Homelessness in unexpected places

I attended my first Vikings tailgating party at the Metrodome last season. Not having ever participated in this pre-game ritual, I confess that I approached it with some bias. With years of experience working with people who are homeless, I expected that homeless people would be threaded throughout the area around the stadium, panhandling on corners, begging and bothering the residents of greater Minnesota and tourists who were attending the game. I thought I might even see a few men taking a “poor man’s vacation,” bumming a drink off an unsuspecting reveler. I also didn’t expect that Vikings’ fans would be very interested in discussing public policy issues like homelessness.

The first gentlemen I chatted with at 10:30 a.m. Sunday morning were from three generations of the same family, sharing cold beers and hot brats from the back of their pickup truck. I told them I was there to gather information for a theater project about how homeless people impact the downtown.  Expecting to be rebuffed, their first question to me was, “What about the military veterans? You see, all three of us are vets.” I said that I worked at St. Stephen’s Human Services and that we have a program called the zAmya Theater Project which performs shows that tell the story of homelessness in our community. They noted, “It’s not just a Minneapolis issue; we have a few people sleeping in their cars where we’re from in Marshall, Minn.” I thanked them for talking and moved on to what appeared to be a fish house on wheels.

Two folks sat near the glowing fireplace inside, across from a full-length sofa. Others mingled outside in the lot. Joined by Maren Ward, founder of Bedlam Theater and the one who directs the zAmya cast of mostly actors who have experienced homelessness, I asked the tailgaters if they encountered homeless people at home games. The gentleman on the couch remarked, “Well, you’re talking to one. I haven’t had work for a long time and I’ve been moving between friends. I was lucky to get a ticket today.” 

Next, we visited the “Emergency Bag Check,” an outdoor coat check-like station meant to secure backpacks or large handbags since the Metrodome only allowed small purses. With four or five queues, I approached and asked security how often they see a homeless person hanging around on game days.  In a low voice, she replied, “Well actually, you’re talking to one. I haven’t been getting enough hours between jobs, so I don’t have a place to live.” She mentioned that those who came to work the best dressed and pressed got to work security on the field, which was fun, while others secured fans’ belongings. Then she asked if she could have my business card and call me tomorrow. She had to get back to work.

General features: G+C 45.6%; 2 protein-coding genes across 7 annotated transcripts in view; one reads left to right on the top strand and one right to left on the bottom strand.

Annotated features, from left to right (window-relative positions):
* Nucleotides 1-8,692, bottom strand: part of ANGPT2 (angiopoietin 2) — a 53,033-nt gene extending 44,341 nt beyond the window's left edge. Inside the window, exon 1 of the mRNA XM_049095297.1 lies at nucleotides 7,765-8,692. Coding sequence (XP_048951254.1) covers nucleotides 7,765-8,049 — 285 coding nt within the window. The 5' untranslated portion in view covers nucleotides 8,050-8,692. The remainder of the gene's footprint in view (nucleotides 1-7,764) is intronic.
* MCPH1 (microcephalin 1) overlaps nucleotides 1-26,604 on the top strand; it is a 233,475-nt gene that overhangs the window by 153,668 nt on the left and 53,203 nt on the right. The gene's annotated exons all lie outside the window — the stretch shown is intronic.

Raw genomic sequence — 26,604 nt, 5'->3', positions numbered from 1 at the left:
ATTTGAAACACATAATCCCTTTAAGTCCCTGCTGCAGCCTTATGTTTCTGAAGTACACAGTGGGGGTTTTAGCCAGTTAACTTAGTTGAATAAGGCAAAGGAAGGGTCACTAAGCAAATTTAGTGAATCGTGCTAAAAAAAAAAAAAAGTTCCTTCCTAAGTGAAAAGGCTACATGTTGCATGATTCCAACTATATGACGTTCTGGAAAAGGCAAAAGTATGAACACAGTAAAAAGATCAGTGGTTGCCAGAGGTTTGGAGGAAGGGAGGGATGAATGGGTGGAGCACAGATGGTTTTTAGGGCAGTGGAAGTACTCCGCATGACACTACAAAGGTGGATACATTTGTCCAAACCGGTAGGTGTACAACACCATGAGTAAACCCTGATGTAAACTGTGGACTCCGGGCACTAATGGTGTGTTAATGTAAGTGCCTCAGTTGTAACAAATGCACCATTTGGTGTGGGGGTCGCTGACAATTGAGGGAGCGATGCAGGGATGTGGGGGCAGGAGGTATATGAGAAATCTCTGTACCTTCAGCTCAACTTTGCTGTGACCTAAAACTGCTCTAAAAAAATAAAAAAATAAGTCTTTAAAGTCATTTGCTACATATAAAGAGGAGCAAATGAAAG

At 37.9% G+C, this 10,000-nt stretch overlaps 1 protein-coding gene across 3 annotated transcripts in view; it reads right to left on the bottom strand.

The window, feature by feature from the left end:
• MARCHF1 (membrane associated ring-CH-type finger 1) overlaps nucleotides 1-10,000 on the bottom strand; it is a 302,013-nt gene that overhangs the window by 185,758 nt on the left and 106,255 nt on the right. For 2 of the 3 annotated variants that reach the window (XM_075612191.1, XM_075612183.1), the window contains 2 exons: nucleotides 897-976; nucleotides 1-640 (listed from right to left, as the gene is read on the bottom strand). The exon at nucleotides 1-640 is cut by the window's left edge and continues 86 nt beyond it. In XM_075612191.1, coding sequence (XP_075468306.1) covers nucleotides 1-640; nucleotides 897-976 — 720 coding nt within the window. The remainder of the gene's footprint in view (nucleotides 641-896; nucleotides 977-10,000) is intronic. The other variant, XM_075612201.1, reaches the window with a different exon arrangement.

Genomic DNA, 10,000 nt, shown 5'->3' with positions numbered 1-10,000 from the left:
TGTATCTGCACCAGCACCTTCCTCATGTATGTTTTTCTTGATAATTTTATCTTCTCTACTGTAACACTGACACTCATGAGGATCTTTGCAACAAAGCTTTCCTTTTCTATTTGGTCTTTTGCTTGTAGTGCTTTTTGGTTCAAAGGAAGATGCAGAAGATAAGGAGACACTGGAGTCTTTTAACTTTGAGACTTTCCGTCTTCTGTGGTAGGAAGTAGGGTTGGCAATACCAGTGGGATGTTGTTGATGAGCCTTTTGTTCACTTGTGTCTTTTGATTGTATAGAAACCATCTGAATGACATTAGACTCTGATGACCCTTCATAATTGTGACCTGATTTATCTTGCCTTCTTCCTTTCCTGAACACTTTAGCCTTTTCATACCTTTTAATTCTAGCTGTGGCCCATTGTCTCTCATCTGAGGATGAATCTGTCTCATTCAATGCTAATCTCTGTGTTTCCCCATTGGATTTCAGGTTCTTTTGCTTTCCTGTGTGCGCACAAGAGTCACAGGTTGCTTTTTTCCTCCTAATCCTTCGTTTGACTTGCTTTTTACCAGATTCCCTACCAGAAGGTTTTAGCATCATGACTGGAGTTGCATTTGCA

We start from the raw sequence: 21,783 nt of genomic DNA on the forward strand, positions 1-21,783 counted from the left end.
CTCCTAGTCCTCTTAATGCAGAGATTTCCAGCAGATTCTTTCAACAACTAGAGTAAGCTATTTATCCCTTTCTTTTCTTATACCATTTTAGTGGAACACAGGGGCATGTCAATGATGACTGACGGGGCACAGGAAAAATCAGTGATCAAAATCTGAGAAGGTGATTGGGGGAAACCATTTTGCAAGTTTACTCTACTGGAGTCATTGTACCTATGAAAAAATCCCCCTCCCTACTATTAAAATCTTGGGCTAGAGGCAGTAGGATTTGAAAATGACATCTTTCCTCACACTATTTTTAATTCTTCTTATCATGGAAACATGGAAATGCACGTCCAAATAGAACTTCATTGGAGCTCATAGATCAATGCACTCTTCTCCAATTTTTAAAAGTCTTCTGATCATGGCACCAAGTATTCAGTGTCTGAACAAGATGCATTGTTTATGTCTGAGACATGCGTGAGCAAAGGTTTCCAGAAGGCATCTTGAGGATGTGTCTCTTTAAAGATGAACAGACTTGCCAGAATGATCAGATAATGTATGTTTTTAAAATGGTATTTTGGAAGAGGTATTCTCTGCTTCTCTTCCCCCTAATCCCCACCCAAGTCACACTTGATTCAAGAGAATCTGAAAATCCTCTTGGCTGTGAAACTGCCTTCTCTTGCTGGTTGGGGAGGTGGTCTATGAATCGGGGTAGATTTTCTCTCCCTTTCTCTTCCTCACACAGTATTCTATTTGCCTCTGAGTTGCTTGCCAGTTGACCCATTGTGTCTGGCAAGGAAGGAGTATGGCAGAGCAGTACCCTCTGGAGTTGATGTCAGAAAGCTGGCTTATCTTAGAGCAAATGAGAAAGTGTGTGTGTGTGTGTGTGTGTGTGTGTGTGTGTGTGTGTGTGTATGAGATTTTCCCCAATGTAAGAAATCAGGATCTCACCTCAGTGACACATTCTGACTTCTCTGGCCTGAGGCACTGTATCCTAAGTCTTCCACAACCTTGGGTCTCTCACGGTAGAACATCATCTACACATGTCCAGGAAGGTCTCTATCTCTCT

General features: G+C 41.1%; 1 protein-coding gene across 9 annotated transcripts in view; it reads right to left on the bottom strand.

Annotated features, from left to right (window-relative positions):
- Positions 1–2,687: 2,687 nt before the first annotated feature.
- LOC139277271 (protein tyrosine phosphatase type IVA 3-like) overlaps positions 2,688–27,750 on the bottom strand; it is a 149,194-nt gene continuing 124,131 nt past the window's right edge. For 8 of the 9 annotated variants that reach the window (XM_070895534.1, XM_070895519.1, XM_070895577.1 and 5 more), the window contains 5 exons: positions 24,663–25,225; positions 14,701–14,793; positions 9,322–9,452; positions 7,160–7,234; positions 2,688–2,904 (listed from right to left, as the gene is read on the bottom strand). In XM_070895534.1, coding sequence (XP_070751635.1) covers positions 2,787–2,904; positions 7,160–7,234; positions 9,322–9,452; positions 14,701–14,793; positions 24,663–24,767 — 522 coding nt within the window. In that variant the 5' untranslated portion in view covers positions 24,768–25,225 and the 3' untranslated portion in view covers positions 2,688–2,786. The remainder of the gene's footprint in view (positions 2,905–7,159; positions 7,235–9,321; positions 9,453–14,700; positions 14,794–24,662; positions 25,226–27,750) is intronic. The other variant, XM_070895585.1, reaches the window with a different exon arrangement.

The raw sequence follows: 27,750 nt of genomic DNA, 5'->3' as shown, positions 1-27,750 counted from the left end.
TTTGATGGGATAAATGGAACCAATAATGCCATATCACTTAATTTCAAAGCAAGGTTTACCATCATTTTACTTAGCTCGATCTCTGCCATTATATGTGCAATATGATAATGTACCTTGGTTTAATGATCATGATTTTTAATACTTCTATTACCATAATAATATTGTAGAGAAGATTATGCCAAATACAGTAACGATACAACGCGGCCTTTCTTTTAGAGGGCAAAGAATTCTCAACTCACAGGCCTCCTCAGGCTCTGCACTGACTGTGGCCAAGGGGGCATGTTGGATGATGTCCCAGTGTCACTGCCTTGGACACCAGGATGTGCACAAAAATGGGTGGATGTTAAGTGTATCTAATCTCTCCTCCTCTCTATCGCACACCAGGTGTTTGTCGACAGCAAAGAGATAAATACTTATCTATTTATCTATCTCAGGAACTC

Maren and I walked through the food area, where I finally saw a couple of the guys I know from the streets and the shelter, but one of them had a security wand in his hand and was clearing a fan for entrance. 

Finally, we approached a group of young fans, 20 or 30 some-things who had a buffet set up, a bean bag toss game, and dance music blaring. Again, surprisingly, they were happy to talk. I pointed to an attractive 10-story building above them and asked if they knew what it was. They said no. I said it’s the largest shelter in the state, People Serving People, 109 rooms for homeless families. 

They said they park at that spot every home game and never knew it was a homeless shelter. I asked them if they knew much about people who are homeless. Did they know that 46 percent of the homeless are children under the age of 21, that many people in homeless shelters are families, and that there are senior citizens and veterans who are homeless too. They said no and asked us if we wanted a beer. That was our cue to leave, mission accomplished.

Now, I will admit that even I, who has been in this work nearly 20 years, was surprised by my time tailgating at the Metrodome. I realized that homeless people were, indeed, threaded throughout, but they were working as security, concessions, maintenance and ticketing staff.

I also had to admit that my preconceived bias about certain people was wrong. Vikings fans did care about homeless people, some were even homeless themselves. Maren and I learned a lot through our tailgating conversations that will provide new material for our upcoming zAmya shows.

My day at the Metrodome also led me to rethink our state’s investments. As our Legislature considers how to spend a billion dollars this session, they are wise to pay attention to a campaign called Homes for All, seeking $100 million of that $1 billion for the production or preservation of affordable apartments. The homeless woman securing backpacks and large handbags will be better pressed and dressed if she has a place for her iron. 

With $346 million in bonding already awarded to build the Vikings a new home, $100 million is a sensible investment for people like Kevin.  With housing that met his current income and services to assist in stabilizing, his body and spirit now removed from the trauma of homelessness has helped him land a new job.  He starts on a building crew for the future stadium next month.  

Monica Nilsson, who was recently featured in the Journals, is an advocate for children, teens, their parents and single adults who are at risk of losing their home or are now homeless. Contact her for conversation at St Stephen’s Human Services, [email protected] or 481-9501. This is the debut of a new column she’ll be writing for the Journals. 

To attend an April free performance of the St Stephen’s Human Services zAmya Theater Project, please visit www.ststephensmpls.org for more info.